Citing Gramsci’s theory of cultural hegemony, Eriks Varpahovskis provides historical examples of states' resistance to cultural diplomacy products.
Over the past several decades, much has been written about China’s “peaceful rise.” But with this meteoric rise in economic development, there has been a rise in China’s military modernization and its ever-increasing assertiveness in defense posture. This has raised concerns among China’s neighbors regarding its intentions.
In the course of the visit by Chinese President Xi Jinping to Egypt on January 20-22, 2016, Egypt and China announced a five-year, multi-sector cooperation agreement. [...] On a symbolic level, Egypt and China also declared 2016 as “the Egyptian-Chinese cultural year.”
The conventional wisdom on U.S. alliances in Asia, at least in the West, Japan, and Taiwan (but not necessarily in South Korea), is that they are broadly a good thing. One hears this pretty regularly from U.S. officials and the vast network of U.S. think tanks and foundations, such as the Center for Strategic and International Studies and the American Enterprise Institute, and their many doubles in Asia.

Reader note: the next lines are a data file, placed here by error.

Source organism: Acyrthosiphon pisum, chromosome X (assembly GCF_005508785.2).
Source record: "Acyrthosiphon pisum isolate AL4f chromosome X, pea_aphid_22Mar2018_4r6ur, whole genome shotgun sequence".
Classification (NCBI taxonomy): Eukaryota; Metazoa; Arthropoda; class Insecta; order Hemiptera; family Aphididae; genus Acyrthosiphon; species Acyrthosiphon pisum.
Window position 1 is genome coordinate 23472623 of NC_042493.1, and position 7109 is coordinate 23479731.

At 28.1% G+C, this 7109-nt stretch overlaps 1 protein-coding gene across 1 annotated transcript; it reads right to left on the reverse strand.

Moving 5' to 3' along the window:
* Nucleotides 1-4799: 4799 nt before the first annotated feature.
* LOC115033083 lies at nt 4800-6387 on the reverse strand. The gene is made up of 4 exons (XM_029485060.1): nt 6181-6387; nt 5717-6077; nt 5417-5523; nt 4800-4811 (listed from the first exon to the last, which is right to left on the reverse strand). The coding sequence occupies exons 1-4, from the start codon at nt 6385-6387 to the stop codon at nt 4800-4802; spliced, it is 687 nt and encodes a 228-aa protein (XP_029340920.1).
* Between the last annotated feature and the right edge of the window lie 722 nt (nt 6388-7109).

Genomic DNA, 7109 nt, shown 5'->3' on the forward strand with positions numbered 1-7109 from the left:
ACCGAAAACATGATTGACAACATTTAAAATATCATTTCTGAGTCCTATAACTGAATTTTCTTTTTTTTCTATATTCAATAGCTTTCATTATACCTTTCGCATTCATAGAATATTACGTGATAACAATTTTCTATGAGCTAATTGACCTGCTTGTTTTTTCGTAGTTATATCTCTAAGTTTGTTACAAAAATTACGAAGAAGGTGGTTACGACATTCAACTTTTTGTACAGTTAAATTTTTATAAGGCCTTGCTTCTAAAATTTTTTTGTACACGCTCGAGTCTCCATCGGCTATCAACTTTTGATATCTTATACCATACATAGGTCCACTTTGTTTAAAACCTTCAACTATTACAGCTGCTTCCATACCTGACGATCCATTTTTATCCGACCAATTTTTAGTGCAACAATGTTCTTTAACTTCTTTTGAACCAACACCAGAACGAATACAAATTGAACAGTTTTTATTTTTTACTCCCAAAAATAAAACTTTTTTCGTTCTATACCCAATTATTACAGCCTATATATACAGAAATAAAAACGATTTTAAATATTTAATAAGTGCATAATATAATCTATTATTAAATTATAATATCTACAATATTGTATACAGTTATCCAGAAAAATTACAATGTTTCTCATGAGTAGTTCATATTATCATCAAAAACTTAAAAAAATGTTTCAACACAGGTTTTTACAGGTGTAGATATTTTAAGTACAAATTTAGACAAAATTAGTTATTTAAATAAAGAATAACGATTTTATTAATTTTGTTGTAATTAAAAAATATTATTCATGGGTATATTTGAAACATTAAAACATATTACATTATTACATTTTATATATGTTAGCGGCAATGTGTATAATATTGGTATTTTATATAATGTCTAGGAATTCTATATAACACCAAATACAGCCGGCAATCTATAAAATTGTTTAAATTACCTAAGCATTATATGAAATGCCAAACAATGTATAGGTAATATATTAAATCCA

This Saturday, Chinese President Xi Jinping will launch what is being billed as the most important conclave of Chinese leaders since 1978, the year that Deng Xiaoping transformed China from a dying Red giant into a market-driven dynamo. (“Seek truth from facts,” rather than communist ideology, he said.) The historic “Third Plenum” of Xi's term is meant to signal that he has consolidated power, decided on a direction for the country, and achieved consensus with the political class.